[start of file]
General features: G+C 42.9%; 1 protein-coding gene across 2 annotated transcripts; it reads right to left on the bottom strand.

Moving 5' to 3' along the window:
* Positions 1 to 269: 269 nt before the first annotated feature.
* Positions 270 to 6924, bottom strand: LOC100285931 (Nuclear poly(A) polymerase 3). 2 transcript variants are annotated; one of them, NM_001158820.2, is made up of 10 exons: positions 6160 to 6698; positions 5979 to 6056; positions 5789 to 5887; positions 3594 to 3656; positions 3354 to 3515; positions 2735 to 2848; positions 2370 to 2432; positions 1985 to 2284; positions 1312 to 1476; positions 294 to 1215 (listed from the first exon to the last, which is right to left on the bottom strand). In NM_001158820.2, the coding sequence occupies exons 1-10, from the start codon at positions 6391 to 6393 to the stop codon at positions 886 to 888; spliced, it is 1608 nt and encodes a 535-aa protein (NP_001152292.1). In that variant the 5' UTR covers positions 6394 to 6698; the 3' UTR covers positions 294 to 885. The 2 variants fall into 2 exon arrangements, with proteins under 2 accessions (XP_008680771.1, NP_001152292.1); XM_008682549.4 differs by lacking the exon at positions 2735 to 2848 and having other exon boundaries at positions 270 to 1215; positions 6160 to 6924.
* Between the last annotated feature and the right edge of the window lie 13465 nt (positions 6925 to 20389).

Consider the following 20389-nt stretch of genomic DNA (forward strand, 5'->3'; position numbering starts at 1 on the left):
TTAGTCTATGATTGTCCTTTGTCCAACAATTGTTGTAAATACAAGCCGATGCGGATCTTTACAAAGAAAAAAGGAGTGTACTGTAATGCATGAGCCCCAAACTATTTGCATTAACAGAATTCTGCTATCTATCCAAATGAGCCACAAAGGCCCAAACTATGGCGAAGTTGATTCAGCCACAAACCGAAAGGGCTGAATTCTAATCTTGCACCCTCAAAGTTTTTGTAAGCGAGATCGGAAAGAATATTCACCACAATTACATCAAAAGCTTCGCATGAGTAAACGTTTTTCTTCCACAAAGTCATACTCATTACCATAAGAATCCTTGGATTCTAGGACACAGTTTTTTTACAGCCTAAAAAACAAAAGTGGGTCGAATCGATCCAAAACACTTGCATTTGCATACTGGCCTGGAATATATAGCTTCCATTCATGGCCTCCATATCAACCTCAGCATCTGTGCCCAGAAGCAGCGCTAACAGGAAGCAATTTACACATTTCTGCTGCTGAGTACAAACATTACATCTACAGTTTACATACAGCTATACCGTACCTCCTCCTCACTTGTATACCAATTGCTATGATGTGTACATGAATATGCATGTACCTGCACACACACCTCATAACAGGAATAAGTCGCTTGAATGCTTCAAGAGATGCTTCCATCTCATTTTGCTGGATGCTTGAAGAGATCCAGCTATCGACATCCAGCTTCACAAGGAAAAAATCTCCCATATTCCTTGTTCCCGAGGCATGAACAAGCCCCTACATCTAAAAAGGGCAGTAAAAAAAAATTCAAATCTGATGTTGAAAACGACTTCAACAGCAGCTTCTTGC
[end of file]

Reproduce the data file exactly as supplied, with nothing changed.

General features: G+C 42.9%; 1 protein-coding gene across 2 annotated transcripts; it reads right to left on the bottom strand.

Moving 5' to 3' along the window:
* Positions 1 to 269: 269 nt before the first annotated feature.
* Positions 270 to 6924, bottom strand: LOC100285931 (Nuclear poly(A) polymerase 3). 2 transcript variants are annotated; one of them, NM_001158820.2, is made up of 10 exons: positions 6160 to 6698; positions 5979 to 6056; positions 5789 to 5887; positions 3594 to 3656; positions 3354 to 3515; positions 2735 to 2848; positions 2370 to 2432; positions 1985 to 2284; positions 1312 to 1476; positions 294 to 1215 (listed from the first exon to the last, which is right to left on the bottom strand). In NM_001158820.2, the coding sequence occupies exons 1-10, from the start codon at positions 6391 to 6393 to the stop codon at positions 886 to 888; spliced, it is 1608 nt and encodes a 535-aa protein (NP_001152292.1). In that variant the 5' UTR covers positions 6394 to 6698; the 3' UTR covers positions 294 to 885. The 2 variants fall into 2 exon arrangements, with proteins under 2 accessions (XP_008680771.1, NP_001152292.1); XM_008682549.4 differs by lacking the exon at positions 2735 to 2848 and having other exon boundaries at positions 270 to 1215; positions 6160 to 6924.
* Between the last annotated feature and the right edge of the window lie 13465 nt (positions 6925 to 20389).

Consider the following 20389-nt stretch of genomic DNA (forward strand, 5'->3'; position numbering starts at 1 on the left):
TTAGTCTATGATTGTCCTTTGTCCAACAATTGTTGTAAATACAAGCCGATGCGGATCTTTACAAAGAAAAAAGGAGTGTACTGTAATGCATGAGCCCCAAACTATTTGCATTAACAGAATTCTGCTATCTATCCAAATGAGCCACAAAGGCCCAAACTATGGCGAAGTTGATTCAGCCACAAACCGAAAGGGCTGAATTCTAATCTTGCACCCTCAAAGTTTTTGTAAGCGAGATCGGAAAGAATATTCACCACAATTACATCAAAAGCTTCGCATGAGTAAACGTTTTTCTTCCACAAAGTCATACTCATTACCATAAGAATCCTTGGATTCTAGGACACAGTTTTTTTACAGCCTAAAAAACAAAAGTGGGTCGAATCGATCCAAAACACTTGCATTTGCATACTGGCCTGGAATATATAGCTTCCATTCATGGCCTCCATATCAACCTCAGCATCTGTGCCCAGAAGCAGCGCTAACAGGAAGCAATTTACACATTTCTGCTGCTGAGTACAAACATTACATCTACAGTTTACATACAGCTATACCGTACCTCCTCCTCACTTGTATACCAATTGCTATGATGTGTACATGAATATGCATGTACCTGCACACACACCTCATAACAGGAATAAGTCGCTTGAATGCTTCAAGAGATGCTTCCATCTCATTTTGCTGGATGCTTGAAGAGATCCAGCTATCGACATCCAGCTTCACAAGGAAAAAATCTCCCATATTCCTTGTTCCCGAGGCATGAACAAGCCCCTACATCTAAAAAGGGCAGTAAAAAAAAATTCAAATCTGATGTTGAAAACGACTTCAACAGCAGCTTCTTGC